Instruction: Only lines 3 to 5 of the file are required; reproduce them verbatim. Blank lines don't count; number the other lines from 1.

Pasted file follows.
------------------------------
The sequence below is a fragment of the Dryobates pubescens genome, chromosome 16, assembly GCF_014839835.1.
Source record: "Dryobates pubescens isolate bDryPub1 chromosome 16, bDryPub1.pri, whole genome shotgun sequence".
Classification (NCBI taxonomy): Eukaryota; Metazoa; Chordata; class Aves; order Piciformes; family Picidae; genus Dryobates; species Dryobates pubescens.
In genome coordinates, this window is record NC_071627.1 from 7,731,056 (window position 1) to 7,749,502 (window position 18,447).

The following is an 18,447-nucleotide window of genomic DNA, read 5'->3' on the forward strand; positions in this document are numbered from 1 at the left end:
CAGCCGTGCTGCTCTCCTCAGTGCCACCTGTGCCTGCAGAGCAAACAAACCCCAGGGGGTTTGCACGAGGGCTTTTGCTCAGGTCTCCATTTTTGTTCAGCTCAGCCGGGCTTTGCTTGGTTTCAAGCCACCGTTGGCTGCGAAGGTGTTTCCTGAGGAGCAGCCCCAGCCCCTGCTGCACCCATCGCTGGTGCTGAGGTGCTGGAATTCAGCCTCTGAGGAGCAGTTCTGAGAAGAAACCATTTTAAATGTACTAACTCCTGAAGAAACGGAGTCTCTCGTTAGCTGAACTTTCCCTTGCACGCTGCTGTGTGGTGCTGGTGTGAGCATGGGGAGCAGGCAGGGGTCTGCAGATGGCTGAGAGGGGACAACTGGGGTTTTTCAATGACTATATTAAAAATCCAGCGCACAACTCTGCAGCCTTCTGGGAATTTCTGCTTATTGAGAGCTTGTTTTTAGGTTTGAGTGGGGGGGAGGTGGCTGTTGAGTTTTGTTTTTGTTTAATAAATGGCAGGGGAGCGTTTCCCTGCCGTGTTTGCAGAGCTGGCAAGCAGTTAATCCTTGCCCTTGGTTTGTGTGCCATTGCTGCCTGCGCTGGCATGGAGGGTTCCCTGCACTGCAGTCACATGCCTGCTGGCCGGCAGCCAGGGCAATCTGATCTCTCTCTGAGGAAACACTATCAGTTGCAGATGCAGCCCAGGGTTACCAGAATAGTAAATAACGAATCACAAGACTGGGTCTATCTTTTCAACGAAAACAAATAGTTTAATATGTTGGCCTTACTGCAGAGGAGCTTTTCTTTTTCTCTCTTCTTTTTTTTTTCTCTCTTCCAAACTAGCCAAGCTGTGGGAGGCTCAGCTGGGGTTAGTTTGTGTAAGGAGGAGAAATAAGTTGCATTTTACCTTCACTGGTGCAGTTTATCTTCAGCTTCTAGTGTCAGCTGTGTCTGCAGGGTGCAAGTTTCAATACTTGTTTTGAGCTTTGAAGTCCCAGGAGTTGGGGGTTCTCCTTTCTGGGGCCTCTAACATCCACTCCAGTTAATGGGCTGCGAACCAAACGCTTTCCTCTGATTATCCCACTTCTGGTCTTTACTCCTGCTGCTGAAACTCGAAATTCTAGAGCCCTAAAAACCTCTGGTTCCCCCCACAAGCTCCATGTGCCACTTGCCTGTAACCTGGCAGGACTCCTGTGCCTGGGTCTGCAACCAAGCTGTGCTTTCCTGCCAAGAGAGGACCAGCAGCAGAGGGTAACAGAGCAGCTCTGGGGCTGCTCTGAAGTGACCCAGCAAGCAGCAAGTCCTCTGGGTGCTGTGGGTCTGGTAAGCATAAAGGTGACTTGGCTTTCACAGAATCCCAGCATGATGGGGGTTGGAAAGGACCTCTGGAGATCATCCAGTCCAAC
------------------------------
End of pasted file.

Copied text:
Classification (NCBI taxonomy): Eukaryota; Metazoa; Chordata; class Aves; order Piciformes; family Picidae; genus Dryobates; species Dryobates pubescens.
In genome coordinates, this window is record NC_071627.1 from 7,731,056 (window position 1) to 7,749,502 (window position 18,447).

The following is an 18,447-nucleotide window of genomic DNA, read 5'->3' on the forward strand; positions in this document are numbered from 1 at the left end: